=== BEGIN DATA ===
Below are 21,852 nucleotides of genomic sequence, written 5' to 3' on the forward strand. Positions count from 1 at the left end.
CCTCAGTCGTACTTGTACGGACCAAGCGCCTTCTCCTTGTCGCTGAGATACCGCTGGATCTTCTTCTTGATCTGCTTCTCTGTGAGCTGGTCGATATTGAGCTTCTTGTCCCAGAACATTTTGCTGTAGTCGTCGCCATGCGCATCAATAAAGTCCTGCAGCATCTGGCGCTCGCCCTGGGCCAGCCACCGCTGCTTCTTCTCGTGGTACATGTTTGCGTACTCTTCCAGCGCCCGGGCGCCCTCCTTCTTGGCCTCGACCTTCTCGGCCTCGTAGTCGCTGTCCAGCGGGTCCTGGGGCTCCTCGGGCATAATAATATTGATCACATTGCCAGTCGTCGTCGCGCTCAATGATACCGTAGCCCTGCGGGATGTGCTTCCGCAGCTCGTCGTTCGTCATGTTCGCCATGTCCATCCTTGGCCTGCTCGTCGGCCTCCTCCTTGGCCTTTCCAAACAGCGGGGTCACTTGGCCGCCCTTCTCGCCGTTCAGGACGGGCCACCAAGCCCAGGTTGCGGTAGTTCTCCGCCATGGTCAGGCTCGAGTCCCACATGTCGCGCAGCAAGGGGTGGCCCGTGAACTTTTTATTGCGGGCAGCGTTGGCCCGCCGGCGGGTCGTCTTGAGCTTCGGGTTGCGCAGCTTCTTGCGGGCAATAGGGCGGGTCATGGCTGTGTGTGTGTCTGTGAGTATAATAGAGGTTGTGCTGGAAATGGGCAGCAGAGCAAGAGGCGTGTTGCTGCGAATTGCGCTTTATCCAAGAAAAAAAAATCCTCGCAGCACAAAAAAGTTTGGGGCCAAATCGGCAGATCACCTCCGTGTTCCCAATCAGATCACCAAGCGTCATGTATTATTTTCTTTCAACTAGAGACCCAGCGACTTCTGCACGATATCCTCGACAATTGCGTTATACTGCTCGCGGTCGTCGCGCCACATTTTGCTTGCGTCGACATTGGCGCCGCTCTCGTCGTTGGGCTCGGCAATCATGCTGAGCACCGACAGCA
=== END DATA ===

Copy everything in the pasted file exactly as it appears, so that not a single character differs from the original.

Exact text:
Below are 21,852 nucleotides of genomic sequence, written 5' to 3' on the forward strand. Positions count from 1 at the left end.
CCTCAGTCGTACTTGTACGGACCAAGCGCCTTCTCCTTGTCGCTGAGATACCGCTGGATCTTCTTCTTGATCTGCTTCTCTGTGAGCTGGTCGATATTGAGCTTCTTGTCCCAGAACATTTTGCTGTAGTCGTCGCCATGCGCATCAATAAAGTCCTGCAGCATCTGGCGCTCGCCCTGGGCCAGCCACCGCTGCTTCTTCTCGTGGTACATGTTTGCGTACTCTTCCAGCGCCCGGGCGCCCTCCTTCTTGGCCTCGACCTTCTCGGCCTCGTAGTCGCTGTCCAGCGGGTCCTGGGGCTCCTCGGGCATAATAATATTGATCACATTGCCAGTCGTCGTCGCGCTCAATGATACCGTAGCCCTGCGGGATGTGCTTCCGCAGCTCGTCGTTCGTCATGTTCGCCATGTCCATCCTTGGCCTGCTCGTCGGCCTCCTCCTTGGCCTTTCCAAACAGCGGGGTCACTTGGCCGCCCTTCTCGCCGTTCAGGACGGGCCACCAAGCCCAGGTTGCGGTAGTTCTCCGCCATGGTCAGGCTCGAGTCCCACATGTCGCGCAGCAAGGGGTGGCCCGTGAACTTTTTATTGCGGGCAGCGTTGGCCCGCCGGCGGGTCGTCTTGAGCTTCGGGTTGCGCAGCTTCTTGCGGGCAATAGGGCGGGTCATGGCTGTGTGTGTGTCTGTGAGTATAATAGAGGTTGTGCTGGAAATGGGCAGCAGAGCAAGAGGCGTGTTGCTGCGAATTGCGCTTTATCCAAGAAAAAAAAATCCTCGCAGCACAAAAAAGTTTGGGGCCAAATCGGCAGATCACCTCCGTGTTCCCAATCAGATCACCAAGCGTCATGTATTATTTTCTTTCAACTAGAGACCCAGCGACTTCTGCACGATATCCTCGACAATTGCGTTATACTGCTCGCGGTCGTCGCGCCACATTTTGCTTGCGTCGACATTGGCGCCGCTCTCGTCGTTGGGCTCGGCAATCATGCTGAGCACCGACAGCA